For example, we don’t need to measure the width of a pine tree or detect how many leaves are at the edge of the image. There can be a decrease in image quality at the edge of a portrait, and that actually helps us focus our attention on the subject, which is usually near the center of the image. There can also be a degree of distortion in a portrait, and we won’t detect it with our human visual system.
However, if we were trying to count the number of leaves at the edge of the image with a commercial camera, our algorithms would either do a horrible job or become more complicated. As the aberrations increased and the relative brightness and contrast of the image decreased at the edge of the image, the thresholds and edge detection settings would no longer be useful.
Software can always be used to calibrate and compensate for uneven illumination and distortion. Remember that engineering and development time is also an expense, and avoiding such costs and extra work can also avoid headaches. One thing that software cannot do is recreate lost information (although it may be able to interpolate it).
Distortion is another optical aberration that can be calibrated and corrected with software. Distortion within an image is not linear, though, nor is it always monotonic. These types of optical characteristics can make some measurement algorithms more useful or rugged than others. Since many industrial applications require accurate measurements to be taken across the entire camera sensor, machine-vision lenses are designed with such requirements and software capabilities in mind. There are a variety of additional optical aberrations and phenomena that are not typically corrected with software, so it is up to optical designers to minimize or balance them during the design phase.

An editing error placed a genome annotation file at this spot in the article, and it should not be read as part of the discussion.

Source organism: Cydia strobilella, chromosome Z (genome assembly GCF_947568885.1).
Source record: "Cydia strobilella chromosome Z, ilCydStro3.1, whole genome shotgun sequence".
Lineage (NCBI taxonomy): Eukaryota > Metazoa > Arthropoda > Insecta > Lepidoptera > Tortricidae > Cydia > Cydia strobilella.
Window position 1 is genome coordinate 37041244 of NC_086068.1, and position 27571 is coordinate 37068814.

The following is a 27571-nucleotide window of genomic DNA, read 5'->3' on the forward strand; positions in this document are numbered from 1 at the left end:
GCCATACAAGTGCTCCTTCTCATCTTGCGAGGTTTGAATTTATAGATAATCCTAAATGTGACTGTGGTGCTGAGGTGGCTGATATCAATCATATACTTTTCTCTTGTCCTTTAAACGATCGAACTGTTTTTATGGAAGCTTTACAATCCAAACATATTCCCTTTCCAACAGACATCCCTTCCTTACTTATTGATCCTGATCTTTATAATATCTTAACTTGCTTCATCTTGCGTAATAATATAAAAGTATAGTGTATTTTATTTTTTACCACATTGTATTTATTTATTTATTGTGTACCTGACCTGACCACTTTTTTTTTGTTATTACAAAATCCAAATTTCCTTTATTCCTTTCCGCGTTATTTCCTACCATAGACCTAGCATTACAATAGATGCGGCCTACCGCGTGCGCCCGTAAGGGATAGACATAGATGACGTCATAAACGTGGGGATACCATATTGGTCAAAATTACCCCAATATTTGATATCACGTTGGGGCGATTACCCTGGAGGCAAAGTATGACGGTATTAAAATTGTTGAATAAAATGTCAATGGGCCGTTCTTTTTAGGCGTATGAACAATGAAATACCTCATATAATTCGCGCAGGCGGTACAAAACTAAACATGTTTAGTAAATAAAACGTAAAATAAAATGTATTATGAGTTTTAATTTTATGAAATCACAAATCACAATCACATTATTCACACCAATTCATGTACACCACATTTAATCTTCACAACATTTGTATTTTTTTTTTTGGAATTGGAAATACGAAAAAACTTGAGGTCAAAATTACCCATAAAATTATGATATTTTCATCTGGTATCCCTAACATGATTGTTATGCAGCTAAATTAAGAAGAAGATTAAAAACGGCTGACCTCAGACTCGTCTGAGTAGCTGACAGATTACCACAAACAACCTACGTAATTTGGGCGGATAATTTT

It does not make sense to overpay for unused image quality, but if a complete vision system costs about $60,000 and it does not work because a $200 lens was used rather than a $500 lens, it becomes apparent that the lens of an imaging system is more than just an accessory. Many large-format applications demand a lens that can provide high resolution across a large camera sensor with small pixels. Paying for a higher-resolution camera will not be a benefit unless the lens can keep up. If the resolution of the lens and camera are not matched, you can get interesting effects such as contrast reversal at high resolutions (see Fig. 2).
FIGURE 2. If a vision system was intended to measure the length of the white lines this effect would cause erroneous results. Image on the right shows the contrast reversal due to reduced image quality.
Lenses for industrial applications must be chosen based on the goals of the installation and the capabilities of other components in the system. Although an image may look good to a human observer, it may not have the clarity and contrast needed to provide accurate information for a machine-vision system. Lenses designed specifically for machine-vision applications have the performance needed for accurate, high-speed imaging. As a result, designers don’t have to settle for images that just look good but get images that supply the needed information.
Using a lens
All lenses collect light and form an image based on the same optical principles. There are some guidelines that can help integrators set up their imaging system regardless of the type of lens specified for the system.